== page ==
Today’s technology has gone beyond all known borders, barriers and imaginations. It has enabled individuals to connect to the whole world with just a click. The irony is, this quick connection has often resulted in isolation. Social media promotes connecting with people. Yet the likes of Facebook and Twitter actually promote…yourself.
Facebook asks, “What’s on your mind?” Twitter gives you the freedom to express your thoughts for the world to know. It’s all about you. Your thoughts, your reactions, your feedback, your likes and dislikes, your meal, your location.
This lifestyle can delude you into thinking that the world revolves around you. And when you start believing that, it can lead to superficial relationships and an indifference toward others, thus isolating yourself within the confines of your computer and cell phone.
I’m the superstar
Many young people today live with a mindset that is focused on themselves, whether they acknowledge it or not. It’s easy to give a list of what it looks like when people put themselves on a pedestal, but if you take a look around, you can see it for yourself. There are marriages that implode because a spouse or both spouses seek what they can get from the other rather than what they can give. We live in a nation where numerous public officials seek to increase their financial portfolio through the guise of serving their constituents. This reality, combined with our social media-driven culture, produces young people bent on following the same pattern of self-centeredness.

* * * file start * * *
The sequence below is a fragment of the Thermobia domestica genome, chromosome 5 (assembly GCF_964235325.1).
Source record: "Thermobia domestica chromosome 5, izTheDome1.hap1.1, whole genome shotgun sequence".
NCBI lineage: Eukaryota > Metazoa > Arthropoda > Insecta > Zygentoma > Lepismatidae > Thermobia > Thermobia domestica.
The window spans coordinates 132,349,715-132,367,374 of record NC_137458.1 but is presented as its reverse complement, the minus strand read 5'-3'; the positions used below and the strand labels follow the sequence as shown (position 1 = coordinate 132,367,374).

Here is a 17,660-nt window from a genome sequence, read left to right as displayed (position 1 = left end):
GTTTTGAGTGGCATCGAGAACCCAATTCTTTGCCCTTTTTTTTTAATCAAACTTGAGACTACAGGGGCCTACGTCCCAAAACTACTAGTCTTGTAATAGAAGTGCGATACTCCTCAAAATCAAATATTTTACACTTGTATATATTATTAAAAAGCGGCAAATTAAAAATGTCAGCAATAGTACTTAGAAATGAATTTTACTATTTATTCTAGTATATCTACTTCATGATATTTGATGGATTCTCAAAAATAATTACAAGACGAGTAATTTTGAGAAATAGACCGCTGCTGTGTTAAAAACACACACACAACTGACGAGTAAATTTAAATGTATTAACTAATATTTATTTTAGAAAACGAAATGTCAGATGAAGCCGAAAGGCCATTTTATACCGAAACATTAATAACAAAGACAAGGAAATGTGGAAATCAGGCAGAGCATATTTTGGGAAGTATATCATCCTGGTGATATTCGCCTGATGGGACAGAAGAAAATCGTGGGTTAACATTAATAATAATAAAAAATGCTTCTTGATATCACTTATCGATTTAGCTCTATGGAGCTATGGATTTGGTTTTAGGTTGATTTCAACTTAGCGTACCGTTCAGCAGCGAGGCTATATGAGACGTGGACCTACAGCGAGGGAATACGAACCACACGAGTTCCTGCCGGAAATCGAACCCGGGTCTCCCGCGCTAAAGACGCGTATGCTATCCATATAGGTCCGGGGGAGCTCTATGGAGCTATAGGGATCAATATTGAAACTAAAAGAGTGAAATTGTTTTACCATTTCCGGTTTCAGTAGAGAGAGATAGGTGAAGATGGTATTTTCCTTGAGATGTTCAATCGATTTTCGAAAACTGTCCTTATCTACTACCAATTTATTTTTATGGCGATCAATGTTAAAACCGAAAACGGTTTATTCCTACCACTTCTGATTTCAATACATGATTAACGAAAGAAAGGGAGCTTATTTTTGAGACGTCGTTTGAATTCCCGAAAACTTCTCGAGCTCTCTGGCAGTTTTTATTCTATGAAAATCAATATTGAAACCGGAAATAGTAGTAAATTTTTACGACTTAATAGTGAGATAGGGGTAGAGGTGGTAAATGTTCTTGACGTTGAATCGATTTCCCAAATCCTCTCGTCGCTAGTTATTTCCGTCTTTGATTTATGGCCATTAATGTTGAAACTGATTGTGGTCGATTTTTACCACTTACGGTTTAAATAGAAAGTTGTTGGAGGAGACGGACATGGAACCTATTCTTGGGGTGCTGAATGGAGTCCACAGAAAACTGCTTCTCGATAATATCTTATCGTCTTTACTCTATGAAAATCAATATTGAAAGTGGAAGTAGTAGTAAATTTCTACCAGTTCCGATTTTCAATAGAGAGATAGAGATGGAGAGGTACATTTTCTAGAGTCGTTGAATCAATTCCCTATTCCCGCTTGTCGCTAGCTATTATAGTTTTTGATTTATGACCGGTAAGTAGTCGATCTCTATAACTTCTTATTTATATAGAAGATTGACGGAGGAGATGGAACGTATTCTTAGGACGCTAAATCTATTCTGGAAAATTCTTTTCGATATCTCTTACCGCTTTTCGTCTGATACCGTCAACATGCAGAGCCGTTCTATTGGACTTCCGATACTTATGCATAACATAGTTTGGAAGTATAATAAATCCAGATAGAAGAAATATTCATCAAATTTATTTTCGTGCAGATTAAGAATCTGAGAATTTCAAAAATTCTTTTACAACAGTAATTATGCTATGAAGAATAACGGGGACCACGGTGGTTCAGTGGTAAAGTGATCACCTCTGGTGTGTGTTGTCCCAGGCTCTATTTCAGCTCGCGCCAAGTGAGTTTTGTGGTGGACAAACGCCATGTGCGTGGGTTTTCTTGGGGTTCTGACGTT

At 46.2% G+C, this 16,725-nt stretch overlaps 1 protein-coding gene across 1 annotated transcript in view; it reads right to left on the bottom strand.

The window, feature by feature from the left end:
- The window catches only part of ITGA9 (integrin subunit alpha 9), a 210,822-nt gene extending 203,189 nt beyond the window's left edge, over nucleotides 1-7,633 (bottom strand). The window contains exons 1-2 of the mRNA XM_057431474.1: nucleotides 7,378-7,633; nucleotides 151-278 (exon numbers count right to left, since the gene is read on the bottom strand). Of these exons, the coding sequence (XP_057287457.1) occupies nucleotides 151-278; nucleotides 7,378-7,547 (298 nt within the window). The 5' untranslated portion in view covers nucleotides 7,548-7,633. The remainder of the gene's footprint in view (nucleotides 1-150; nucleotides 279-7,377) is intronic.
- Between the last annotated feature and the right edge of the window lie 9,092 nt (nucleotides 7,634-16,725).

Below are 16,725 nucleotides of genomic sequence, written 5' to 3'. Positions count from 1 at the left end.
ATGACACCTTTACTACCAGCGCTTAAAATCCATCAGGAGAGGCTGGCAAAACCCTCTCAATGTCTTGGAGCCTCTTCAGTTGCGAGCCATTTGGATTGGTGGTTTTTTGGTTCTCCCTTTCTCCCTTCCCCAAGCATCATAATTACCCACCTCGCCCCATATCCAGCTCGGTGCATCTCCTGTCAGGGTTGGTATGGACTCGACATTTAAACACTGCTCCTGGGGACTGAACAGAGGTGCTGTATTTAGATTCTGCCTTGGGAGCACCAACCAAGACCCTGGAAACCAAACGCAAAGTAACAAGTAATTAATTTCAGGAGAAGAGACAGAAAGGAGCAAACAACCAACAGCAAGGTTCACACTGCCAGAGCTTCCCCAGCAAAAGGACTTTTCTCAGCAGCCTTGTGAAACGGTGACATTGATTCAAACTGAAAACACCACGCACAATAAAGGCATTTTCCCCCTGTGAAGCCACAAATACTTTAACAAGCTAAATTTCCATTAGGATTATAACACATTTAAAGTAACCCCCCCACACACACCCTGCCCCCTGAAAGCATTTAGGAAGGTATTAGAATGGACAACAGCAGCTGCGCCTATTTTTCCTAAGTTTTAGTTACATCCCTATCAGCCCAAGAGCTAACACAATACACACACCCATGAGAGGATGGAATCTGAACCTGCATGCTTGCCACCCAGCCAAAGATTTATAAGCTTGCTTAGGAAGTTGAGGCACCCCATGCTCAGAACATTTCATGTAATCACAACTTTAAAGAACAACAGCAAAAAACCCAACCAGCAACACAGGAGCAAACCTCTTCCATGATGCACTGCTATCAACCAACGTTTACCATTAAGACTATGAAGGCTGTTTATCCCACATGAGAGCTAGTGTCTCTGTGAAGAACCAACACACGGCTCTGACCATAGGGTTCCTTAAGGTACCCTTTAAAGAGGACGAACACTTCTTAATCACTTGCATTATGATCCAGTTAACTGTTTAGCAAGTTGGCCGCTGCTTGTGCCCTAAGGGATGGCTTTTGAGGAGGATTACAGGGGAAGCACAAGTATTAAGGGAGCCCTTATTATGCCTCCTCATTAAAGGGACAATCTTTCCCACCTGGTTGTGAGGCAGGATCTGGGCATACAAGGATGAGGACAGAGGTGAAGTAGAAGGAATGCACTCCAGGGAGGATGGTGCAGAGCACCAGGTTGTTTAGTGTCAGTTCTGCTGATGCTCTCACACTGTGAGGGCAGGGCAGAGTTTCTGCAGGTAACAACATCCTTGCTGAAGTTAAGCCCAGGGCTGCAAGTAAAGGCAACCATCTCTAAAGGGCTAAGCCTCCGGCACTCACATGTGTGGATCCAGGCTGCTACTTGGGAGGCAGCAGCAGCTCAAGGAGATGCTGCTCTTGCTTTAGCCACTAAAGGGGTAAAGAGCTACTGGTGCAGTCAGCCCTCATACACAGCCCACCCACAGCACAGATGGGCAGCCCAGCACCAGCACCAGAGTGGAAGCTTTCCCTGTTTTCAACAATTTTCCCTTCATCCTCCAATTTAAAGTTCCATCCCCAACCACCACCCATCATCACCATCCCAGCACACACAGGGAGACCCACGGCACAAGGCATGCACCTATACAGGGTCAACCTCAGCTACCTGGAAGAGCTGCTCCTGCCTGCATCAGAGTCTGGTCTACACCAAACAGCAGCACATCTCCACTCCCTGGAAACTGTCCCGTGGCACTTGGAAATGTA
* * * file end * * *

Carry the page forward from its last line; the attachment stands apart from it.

Take, for example, a privileged kid who gets whatever he wants on demand or through a well-rehearsed outburst. Parents who constantly give in to demands are setting up their kids to be entitled individuals who won’t give a thought to those who get in their way. On the flip side is an underprivileged kid who wants to change his lifestyle by seeking wealth, power and status. Once they get a taste of the “good life,” they can’t help but want more and more without the slightest understanding of genuine contentment.
Think about it, the motivation behind selfish ambition and personal gain, self-centeredness, is quite powerful. The aftermath of being narrow-minded is all too real for most, if not for all of us. But I believe there’s a greater power involved in a motivation that seeks to serve and help others. When one shifts the focus away from himself, it results in a greater impact and wider influence.
Get out of the spotlight
Take Efren Peñaflorida, for example. In 2009, the then 28-year-old became CNN Hero of the Year and a household name because of his efforts to bring the classroom to underprivileged youth. It took him 12 years before he was recognized as a hero, but even when he was a teenager he was already doing heroic deeds. It was at 16 when Efren started the Dynamic Teen Company to keep young people away from street gangs. I believe that Efren Peñaflorida is an example of the potential that young men and women today can achieve and accomplish as well.